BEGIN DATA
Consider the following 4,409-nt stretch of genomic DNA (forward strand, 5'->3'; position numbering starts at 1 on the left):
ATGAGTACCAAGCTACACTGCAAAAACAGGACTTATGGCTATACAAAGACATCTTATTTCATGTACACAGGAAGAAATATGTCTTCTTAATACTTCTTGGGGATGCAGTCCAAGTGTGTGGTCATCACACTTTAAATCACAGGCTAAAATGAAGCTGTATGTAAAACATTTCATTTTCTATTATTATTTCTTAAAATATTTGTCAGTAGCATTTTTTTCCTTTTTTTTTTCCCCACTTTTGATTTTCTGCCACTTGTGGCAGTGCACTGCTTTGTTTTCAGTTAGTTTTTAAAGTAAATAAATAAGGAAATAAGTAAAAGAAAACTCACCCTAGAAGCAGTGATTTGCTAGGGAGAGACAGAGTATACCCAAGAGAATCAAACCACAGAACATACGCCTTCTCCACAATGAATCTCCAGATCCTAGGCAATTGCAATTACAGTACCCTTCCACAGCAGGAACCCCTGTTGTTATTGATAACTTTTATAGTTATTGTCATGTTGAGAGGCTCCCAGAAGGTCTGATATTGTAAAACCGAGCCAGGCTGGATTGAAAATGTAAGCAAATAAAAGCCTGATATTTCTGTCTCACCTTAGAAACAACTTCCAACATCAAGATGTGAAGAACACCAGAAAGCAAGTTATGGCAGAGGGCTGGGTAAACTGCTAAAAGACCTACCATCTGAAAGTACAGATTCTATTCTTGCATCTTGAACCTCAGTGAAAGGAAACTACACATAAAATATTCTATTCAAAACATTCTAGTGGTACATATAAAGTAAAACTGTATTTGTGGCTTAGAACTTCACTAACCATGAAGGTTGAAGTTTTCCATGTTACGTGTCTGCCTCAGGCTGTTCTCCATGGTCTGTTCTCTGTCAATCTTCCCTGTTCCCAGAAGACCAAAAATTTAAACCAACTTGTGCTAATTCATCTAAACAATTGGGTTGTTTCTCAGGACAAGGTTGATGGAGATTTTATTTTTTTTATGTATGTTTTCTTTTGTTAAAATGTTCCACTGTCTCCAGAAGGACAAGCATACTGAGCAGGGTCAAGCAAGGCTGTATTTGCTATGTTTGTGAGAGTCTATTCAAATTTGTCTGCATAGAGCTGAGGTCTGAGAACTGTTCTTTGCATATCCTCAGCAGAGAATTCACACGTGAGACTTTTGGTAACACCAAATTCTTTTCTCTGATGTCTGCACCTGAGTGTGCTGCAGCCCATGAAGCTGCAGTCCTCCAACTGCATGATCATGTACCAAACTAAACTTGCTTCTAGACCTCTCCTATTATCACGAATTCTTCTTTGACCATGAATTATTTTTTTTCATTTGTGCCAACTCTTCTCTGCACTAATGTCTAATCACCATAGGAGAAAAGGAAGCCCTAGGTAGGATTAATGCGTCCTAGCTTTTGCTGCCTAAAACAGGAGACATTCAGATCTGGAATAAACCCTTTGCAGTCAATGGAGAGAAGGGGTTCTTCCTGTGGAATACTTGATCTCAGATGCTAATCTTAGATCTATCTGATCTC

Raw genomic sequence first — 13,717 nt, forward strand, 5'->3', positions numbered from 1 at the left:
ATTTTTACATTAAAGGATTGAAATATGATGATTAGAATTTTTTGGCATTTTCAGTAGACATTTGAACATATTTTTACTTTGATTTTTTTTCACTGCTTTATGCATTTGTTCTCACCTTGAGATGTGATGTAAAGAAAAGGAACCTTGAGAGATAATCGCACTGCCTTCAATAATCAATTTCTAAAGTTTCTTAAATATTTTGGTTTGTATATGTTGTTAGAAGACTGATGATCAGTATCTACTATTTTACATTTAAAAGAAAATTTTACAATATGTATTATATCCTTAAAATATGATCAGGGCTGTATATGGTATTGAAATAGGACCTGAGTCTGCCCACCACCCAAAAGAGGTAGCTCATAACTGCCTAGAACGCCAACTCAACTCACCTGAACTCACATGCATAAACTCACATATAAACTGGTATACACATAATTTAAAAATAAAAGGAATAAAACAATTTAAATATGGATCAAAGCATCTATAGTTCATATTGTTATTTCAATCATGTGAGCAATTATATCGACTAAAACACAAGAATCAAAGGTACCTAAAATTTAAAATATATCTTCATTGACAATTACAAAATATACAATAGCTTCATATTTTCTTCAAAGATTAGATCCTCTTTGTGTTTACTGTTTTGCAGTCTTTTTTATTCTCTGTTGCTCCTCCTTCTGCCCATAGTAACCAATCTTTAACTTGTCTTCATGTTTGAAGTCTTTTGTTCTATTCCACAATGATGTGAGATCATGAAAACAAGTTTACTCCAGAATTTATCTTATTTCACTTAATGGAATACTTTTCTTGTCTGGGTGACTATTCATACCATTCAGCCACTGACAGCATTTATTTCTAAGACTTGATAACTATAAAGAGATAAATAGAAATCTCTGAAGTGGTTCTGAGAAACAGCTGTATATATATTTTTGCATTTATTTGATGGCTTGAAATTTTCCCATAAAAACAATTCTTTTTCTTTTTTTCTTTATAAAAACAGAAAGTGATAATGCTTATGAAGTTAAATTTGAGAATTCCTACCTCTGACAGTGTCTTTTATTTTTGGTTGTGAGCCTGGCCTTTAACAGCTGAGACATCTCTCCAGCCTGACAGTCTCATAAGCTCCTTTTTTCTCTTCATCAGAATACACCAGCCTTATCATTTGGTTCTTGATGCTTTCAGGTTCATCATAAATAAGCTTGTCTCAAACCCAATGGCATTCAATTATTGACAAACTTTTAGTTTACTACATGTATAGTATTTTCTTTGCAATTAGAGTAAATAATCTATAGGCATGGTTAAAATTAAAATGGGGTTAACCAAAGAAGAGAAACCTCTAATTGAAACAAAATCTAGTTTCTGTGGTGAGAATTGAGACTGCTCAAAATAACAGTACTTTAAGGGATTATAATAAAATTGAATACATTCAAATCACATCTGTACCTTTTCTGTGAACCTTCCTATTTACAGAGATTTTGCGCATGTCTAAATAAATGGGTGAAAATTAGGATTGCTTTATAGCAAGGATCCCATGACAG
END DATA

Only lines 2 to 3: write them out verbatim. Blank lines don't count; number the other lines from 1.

ATGAGTACCAAGCTACACTGCAAAAACAGGACTTATGGCTATACAAAGACATCTTATTTCATGTACACAGGAAGAAATATGTCTTCTTAATACTTCTTGGGGATGCAGTCCAAGTGTGTGGTCATCACACTTTAAATCACAGGCTAAAATGAAGCTGTATGTAAAACATTTCATTTTCTATTATTATTTCTTAAAATATTTGTCAGTAGCATTTTTTTCCTTTTTTTTTTCCCCACTTTTGATTTTCTGCCACTTGTGGCAGTGCACTGCTTTGTTTTCAGTTAGTTTTTAAAGTAAATAAATAAGGAAATAAGTAAAAGAAAACTCACCCTAGAAGCAGTGATTTGCTAGGGAGAGACAGAGTATACCCAAGAGAATCAAACCACAGAACATACGCCTTCTCCACAATGAATCTCCAGATCCTAGGCAATTGCAATTACAGTACCCTTCCACAGCAGGAACCCCTGTTGTTATTGATAACTTTTATAGTTATTGTCATGTTGAGAGGCTCCCAGAAGGTCTGATATTGTAAAACCGAGCCAGGCTGGATTGAAAATGTAAGCAAATAAAAGCCTGATATTTCTGTCTCACCTTAGAAACAACTTCCAACATCAAGATGTGAAGAACACCAGAAAGCAAGTTATGGCAGAGGGCTGGGTAAACTGCTAAAAGACCTACCATCTGAAAGTACAGATTCTATTCTTGCATCTTGAACCTCAGTGAAAGGAAACTACACATAAAATATTCTATTCAAAACATTCTAGTGGTACATATAAAGTAAAACTGTATTTGTGGCTTAGAACTTCACTAACCATGAAGGTTGAAGTTTTCCATGTTACGTGTCTGCCTCAGGCTGTTCTCCATGGTCTGTTCTCTGTCAATCTTCCCTGTTCCCAGAAGACCAAAAATTTAAACCAACTTGTGCTAATTCATCTAAACAATTGGGTTGTTTCTCAGGACAAGGTTGATGGAGATTTTATTTTTTTTATGTATGTTTTCTTTTGTTAAAATGTTCCACTGTCTCCAGAAGGACAAGCATACTGAGCAGGGTCAAGCAAGGCTGTATTTGCTATGTTTGTGAGAGTCTATTCAAATTTGTCTGCATAGAGCTGAGGTCTGAGAACTGTTCTTTGCATATCCTCAGCAGAGAATTCACACGTGAGACTTTTGGTAACACCAAATTCTTTTCTCTGATGTCTGCACCTGAGTGTGCTGCAGCCCATGAAGCTGCAGTCCTCCAACTGCATGATCATGTACCAAACTAAACTTGCTTCTAGACCTCTCCTATTATCACGAATTCTTCTTTGACCATGAATTATTTTTTTTCATTTGTGCCAACTCTTCTCTGCACTAATGTCTAATCACCATAGGAGAAAAGGAAGCCCTAGGTAGGATTAATGCGTCCTAGCTTTTGCTGCCTAAAACAGGAGACATTCAGATCTGGAATAAACCCTTTGCAGTCAATGGAGAGAAGGGGTTCTTCCTGTGGAATACTTGATCTCAGATGCTAATCTTAGATCTATCTGATCTC

Raw genomic sequence first — 13,717 nt, forward strand, 5'->3', positions numbered from 1 at the left: